Jewels from the Crown: Talk about the lift that Ryan Horvat brought to the team at the faceoff circle in Game Five. (JFTC Note: Horvat won 6 of 8 on Saturday night.)
Mike Stothers: Bronco did a real good job, considering he was off for quite some time. He's a strong kid. He starts leaning on his stick, it's hard to beat him.
JFTC: How important is it to have a guy like that on your team, who may not play a lot of minutes but is a proven winner? (Note: Horvat was Guelph's assistant captain from 2012-14.)
MS: There's a guy, he's on a team in junior in Guelph that goes to the Memorial Cup. Wins an [AHL] championship in his first year pro. So him and Augs, that's a huge accomplishment for them.
He's a little unheralded, what he brings to the team. He's gritty. He's hard to play against. He's versatile. He has no problem with his role, whether it's taking an important faceoffs for us or playing on the wing. If there's somebody he feels needs to be addressed on the other team, he's willing to step up for his teammates.
But he can play. He kills penalties. He's fearless, he's a shot blocker.
So he's one of those guys that every coach and every teammate likes to have. And again, he goes under the radar, goes about his business. He doesn't need much fanfare. He doesn't need all the accolades that go along with it. He's just a guy who comes in and punches in everyday and gives you everything he's got. I
t's a real credit to him. Obviously a credit to his upbringing. His parents have done a good job. He's a good person.
JFTC: How satisfying has it been to go from Guelph to the Calder Cup last year and now to Ontario with so many former teammates and Chris Hajt? (Note: Horvat played with Justin Auger, Zac Leslie, and Nick Ebert in Guelph, while Hajt was the Storm's Assistant GM.)
Ryan Horvat: It's been awesome. Obviously, having guys you played with in the past makes it a lot easier to fit in and adapt to a new team.
JFTC: One of those Guelph teammates, Kerby Rychel, is a big part of Lake Erie. What do you expect to see out of him in this series?
RH: Doing pre-scout, I know that he can take shots from everywhere. He's a hard player to play against down low. Things like that. I don't think much has changed, obviously he's a better player, going from Guelph to pro.
JFTC: You and Auger used to be linemates on the Storm. Can you talk about how his game has grown from Guelph to now? (Note: They are also roommates and enjoy a true "bromance.")
RH: I think he just put extra work in the summers and things like that, doing the right things off the ice. Making sure he's going to shooting camps and all the skating things and things like that. He's grown into his body, kind of getting more comfortable.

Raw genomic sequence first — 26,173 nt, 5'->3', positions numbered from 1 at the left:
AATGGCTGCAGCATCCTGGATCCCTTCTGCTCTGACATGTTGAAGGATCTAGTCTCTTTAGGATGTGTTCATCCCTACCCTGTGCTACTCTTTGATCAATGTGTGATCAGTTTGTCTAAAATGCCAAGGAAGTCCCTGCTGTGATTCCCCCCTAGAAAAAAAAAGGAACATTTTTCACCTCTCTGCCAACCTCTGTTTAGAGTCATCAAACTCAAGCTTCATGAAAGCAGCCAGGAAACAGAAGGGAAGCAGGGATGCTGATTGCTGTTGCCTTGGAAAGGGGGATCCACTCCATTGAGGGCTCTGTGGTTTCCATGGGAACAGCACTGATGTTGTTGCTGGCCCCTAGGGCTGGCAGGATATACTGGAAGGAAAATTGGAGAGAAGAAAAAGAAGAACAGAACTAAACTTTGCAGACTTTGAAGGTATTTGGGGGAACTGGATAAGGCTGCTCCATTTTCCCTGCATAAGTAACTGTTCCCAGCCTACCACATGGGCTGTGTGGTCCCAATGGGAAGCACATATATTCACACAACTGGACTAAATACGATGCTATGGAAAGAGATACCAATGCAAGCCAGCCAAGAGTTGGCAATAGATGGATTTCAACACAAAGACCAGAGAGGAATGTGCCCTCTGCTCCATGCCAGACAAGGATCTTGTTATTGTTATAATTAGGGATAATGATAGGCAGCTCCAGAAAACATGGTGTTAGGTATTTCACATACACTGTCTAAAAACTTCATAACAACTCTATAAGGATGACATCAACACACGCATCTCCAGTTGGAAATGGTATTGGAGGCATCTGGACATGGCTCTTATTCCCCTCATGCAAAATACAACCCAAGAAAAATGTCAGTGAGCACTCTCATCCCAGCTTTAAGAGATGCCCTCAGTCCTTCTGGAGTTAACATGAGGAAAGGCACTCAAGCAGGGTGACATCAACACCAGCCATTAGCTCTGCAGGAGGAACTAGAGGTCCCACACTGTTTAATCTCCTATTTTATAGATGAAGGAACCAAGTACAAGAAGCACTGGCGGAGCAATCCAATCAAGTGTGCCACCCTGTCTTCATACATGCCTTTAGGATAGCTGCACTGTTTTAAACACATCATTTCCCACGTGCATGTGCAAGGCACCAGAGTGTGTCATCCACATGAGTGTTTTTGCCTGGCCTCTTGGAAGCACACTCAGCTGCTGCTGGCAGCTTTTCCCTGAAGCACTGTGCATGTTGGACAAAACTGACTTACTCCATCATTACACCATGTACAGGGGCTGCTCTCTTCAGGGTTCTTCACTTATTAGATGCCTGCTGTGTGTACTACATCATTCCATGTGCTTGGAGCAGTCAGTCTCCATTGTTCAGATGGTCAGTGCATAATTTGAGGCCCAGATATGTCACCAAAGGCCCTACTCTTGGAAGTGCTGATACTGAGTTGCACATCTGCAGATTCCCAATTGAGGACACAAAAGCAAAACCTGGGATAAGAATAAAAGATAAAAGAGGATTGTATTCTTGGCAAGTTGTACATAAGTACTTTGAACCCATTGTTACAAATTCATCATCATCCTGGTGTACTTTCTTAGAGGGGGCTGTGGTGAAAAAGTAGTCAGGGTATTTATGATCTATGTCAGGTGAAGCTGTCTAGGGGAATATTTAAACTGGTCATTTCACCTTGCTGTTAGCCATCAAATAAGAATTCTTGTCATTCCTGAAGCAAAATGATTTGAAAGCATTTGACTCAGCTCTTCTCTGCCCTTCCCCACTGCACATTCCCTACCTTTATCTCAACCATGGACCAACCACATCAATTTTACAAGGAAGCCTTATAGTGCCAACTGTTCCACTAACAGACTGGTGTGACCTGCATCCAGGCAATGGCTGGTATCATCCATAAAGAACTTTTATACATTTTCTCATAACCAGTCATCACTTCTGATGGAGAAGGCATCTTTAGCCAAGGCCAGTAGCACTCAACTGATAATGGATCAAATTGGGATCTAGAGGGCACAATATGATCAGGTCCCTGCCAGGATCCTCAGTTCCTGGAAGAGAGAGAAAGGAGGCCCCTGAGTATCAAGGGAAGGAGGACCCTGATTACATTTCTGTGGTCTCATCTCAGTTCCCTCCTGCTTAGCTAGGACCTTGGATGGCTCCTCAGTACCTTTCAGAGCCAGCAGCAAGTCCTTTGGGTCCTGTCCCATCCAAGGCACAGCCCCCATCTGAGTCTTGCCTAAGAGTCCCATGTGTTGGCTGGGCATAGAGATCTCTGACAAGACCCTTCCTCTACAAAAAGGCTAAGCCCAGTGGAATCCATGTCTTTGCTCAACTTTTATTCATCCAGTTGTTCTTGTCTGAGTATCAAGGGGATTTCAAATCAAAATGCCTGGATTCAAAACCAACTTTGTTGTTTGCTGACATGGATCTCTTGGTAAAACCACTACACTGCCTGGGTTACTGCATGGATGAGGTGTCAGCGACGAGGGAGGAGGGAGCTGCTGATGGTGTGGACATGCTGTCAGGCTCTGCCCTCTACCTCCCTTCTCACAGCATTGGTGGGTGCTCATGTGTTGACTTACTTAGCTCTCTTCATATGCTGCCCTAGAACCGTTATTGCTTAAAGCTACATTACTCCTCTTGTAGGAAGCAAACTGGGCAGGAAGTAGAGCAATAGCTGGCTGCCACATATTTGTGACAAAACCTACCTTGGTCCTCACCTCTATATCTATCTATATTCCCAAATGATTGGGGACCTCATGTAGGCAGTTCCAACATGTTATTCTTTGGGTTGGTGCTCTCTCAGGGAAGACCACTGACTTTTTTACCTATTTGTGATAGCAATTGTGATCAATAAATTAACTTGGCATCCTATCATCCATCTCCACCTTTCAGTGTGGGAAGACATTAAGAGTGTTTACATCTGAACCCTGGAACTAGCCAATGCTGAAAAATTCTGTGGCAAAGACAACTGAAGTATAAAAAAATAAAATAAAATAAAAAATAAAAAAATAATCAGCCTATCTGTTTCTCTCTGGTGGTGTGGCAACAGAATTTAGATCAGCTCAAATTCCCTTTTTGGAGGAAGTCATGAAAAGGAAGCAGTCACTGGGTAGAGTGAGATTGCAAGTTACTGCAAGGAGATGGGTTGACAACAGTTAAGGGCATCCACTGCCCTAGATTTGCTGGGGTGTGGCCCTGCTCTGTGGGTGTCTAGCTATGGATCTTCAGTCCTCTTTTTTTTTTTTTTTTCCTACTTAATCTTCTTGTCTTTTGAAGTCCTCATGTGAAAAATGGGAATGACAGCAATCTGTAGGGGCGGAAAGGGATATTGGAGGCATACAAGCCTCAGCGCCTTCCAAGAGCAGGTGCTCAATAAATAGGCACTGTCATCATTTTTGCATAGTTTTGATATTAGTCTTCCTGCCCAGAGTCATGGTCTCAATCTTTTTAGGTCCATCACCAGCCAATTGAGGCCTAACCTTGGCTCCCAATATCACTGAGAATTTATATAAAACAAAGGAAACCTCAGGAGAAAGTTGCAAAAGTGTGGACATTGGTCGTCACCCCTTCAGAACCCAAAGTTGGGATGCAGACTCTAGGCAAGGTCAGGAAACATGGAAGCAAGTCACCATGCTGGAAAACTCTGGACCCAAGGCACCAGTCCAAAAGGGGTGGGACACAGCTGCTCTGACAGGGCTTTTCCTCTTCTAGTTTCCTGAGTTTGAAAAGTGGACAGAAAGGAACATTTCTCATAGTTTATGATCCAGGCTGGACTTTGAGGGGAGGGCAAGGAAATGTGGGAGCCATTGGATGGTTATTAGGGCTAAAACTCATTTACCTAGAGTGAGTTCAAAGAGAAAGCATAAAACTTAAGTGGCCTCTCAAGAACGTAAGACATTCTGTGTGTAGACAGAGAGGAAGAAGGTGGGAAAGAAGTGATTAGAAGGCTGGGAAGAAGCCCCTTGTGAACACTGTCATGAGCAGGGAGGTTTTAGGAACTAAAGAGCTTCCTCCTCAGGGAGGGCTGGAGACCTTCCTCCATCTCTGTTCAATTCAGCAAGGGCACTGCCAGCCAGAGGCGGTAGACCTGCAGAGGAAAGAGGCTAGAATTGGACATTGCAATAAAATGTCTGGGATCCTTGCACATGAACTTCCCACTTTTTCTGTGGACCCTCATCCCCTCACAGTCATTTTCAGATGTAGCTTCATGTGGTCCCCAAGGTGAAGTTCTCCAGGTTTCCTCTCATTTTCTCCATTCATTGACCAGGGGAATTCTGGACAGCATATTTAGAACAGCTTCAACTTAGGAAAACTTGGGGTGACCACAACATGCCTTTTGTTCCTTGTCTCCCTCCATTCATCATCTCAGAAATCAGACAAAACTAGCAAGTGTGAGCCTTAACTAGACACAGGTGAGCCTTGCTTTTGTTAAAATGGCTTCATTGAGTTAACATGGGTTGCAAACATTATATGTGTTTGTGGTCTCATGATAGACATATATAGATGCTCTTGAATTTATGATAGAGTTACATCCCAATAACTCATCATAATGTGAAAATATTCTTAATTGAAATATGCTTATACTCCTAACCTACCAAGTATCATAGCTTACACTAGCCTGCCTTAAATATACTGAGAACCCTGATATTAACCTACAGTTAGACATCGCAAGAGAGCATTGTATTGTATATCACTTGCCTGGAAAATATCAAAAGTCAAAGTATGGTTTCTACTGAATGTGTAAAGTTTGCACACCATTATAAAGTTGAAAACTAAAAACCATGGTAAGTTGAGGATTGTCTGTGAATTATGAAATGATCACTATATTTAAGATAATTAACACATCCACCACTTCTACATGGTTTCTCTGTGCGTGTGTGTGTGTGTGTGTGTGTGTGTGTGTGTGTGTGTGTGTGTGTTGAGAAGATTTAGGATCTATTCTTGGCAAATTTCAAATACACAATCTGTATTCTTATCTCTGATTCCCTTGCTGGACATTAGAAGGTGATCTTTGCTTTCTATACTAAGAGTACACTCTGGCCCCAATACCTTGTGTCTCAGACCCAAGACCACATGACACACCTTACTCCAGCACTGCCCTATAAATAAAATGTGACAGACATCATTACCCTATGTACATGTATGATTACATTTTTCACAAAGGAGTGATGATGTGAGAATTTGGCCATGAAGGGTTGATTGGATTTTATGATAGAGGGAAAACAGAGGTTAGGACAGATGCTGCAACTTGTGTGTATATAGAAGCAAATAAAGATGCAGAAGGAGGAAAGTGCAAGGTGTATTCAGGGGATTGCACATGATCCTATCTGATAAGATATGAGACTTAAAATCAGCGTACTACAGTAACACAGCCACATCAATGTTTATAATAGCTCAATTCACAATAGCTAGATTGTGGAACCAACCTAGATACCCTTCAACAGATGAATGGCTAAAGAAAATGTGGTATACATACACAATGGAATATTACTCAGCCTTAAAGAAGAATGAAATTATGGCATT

RH: He meant a lot. Obviously, him passing away last year took a big hit on me. But I knew he's up top and kind of looking over me, kind of helped me out, pushed me in my head, things like that. From when I met him to how he helped me as a person, in the gym, and things like that, he did a great job.
JFTC: How is he still impacting your life?
RH: I still work out in the gym that he had. His wife still has it. I work out there in the summers. He's still a part of my life, definitely.
JFTC: Why does Stutts call you "Bronco"?
RH: Bill Stewart in Guelph, he called me Bronco because of Bronco Horvath, who played in Boston a long time ago. It's actually my middle name as well. I kind of brought it here, and Stuttsy took it over. It's been good. It's a good little name. Because a lot of guys, you have Forby and Horvy...Bronco is a little bit easier.
JFTC: Your middle name, is that because of that player too?
RH: No, that's my name from my grandfather.
JFTC: How did your grandfather acquire such a nickname?
RH: No, it's his first name. So I'm Croatian, and that's a common, typical name. It's B-R-A-N-K-O.
JFTC: B-R-A-N...oh, like Branko Radivojevič!
RH: Yeah, yeah. (laughs)
JFTC: Do you approach a faceoff slump like a goalscoring slump? Just keep doing the right thing & good things will happen? Or is there a different approach?
Nic Dowd: I think it's a mix. I think they're a little different. Goal scoring, I think guys have been playing the game their whole life, so what got him here isn't something you need to go in and change and re-invent the rules. With faceoffs, I think it's a bit more technical...
Watch video on guys, every player has a tendency that can be picked apart, and you can use that against them.
JFTC: You mentioned struggling against San Diego until Game Five. Did you turn to video mid-series to see how to match up with Chris Wagner and Matt Bailey?
ND: Not as much watching tape. I have done that in the past. Just realizing who you're going up against each time, and during the game, it only takes about a couple faceoffs to realize what they're going to be doing for the game.
I'm sure he felt the same way about me. I don't change it up too much.
JFTC: So by Game Five, you had a better sense of what to expect from them? (Note: Dowd won 14 of 24 draws in Game Five after winning just 46% to start the series.)
ND: Exactly. It's also about timing, and sometimes, your timing on the faceoff dot is better on other nights.
JFTC: How would you evaluate your play since you've come back from LA? To me, you've had more jump.
ND: In the beginning, I probably took too many risks offensively. Trying to do too much, expecting too much out of my game. I think Stuttsy has done a good job of showing me that, putting it out in the open, and allowing me to fix it.